It was Dr. Silva who undertook to conserve most of the shrines that were excavated by certain persons motivated by curiosity and who had abandoned these monuments. If any work was started at a site, he made sure that all the edifices that had been dug into through scientific inquiry or by treasure hunters were properly conserved and the other facilities of the site, like fences, roads, footpaths, buildings and signboards were all set in place.

The biggest need of the Department of Archaeology was resources and despite a possible break with tradition or convention, he was ready to persuade the Minister of Cultural Affairs to submit a request to the Cabinet to establish a new organisation for culture, namely, the Central Cultural Fund. The exception here was that the head of this organisation was to be the Prime Minister of the country. With the Prime Minister being the head of a government, the new organisation was able to bring together six Ministers of the Cabinet, namely, Finance, Culture, UNESCO Matters, Tourism, Hindu Affairs and Muslim Affairs together with the Deputy Minister of Cultural Affairs as well.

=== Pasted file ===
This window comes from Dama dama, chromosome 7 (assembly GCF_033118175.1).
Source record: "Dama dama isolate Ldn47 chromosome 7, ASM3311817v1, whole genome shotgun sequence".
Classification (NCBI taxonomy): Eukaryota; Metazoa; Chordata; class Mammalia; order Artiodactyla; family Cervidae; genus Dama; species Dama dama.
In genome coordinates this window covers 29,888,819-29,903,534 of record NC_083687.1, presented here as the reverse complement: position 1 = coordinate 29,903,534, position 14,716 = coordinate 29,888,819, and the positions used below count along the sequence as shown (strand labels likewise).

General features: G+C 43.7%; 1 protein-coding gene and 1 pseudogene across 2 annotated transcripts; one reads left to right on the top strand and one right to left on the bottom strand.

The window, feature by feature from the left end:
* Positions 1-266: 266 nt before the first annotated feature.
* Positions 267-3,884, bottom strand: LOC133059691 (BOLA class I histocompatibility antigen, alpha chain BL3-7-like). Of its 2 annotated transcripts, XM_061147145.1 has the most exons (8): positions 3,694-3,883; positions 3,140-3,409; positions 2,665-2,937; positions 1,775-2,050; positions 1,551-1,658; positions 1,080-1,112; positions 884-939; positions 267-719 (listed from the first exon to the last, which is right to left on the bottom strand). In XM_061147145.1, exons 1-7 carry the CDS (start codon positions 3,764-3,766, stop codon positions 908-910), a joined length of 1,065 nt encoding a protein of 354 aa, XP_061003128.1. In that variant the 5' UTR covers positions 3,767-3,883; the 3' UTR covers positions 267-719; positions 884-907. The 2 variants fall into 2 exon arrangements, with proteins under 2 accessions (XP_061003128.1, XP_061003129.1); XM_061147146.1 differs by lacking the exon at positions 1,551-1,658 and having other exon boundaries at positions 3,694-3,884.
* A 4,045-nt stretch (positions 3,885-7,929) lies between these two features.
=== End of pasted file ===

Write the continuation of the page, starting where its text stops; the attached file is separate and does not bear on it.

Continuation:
The country had never had such a mini-cabinet and so the generator of the idea, Dr. Roland Silva was appointed its Director General.

With this major uplift of culture, Sri Lanka was able to qualify to be on the World Heritage List and ended up with six out of a then world total of around four hundred. All these efforts raised the income for Archaeology from under Rs. 20 million in 1980 to an additional sum of Rs. 1,100 million by 2011.